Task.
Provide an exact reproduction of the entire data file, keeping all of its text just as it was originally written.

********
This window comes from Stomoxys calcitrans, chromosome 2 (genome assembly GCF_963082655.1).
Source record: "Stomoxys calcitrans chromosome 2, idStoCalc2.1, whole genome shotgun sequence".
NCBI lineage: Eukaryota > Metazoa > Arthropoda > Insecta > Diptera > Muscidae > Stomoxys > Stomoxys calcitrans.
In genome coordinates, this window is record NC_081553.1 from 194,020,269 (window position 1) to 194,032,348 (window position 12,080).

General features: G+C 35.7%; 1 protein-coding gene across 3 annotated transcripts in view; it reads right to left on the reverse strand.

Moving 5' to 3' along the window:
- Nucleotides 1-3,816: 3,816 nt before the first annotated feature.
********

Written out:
This window comes from Stomoxys calcitrans, chromosome 2 (genome assembly GCF_963082655.1).
Source record: "Stomoxys calcitrans chromosome 2, idStoCalc2.1, whole genome shotgun sequence".
NCBI lineage: Eukaryota > Metazoa > Arthropoda > Insecta > Diptera > Muscidae > Stomoxys > Stomoxys calcitrans.
In genome coordinates, this window is record NC_081553.1 from 194,020,269 (window position 1) to 194,032,348 (window position 12,080).

General features: G+C 35.7%; 1 protein-coding gene across 3 annotated transcripts in view; it reads right to left on the reverse strand.

Moving 5' to 3' along the window:
- Nucleotides 1-3,816: 3,816 nt before the first annotated feature.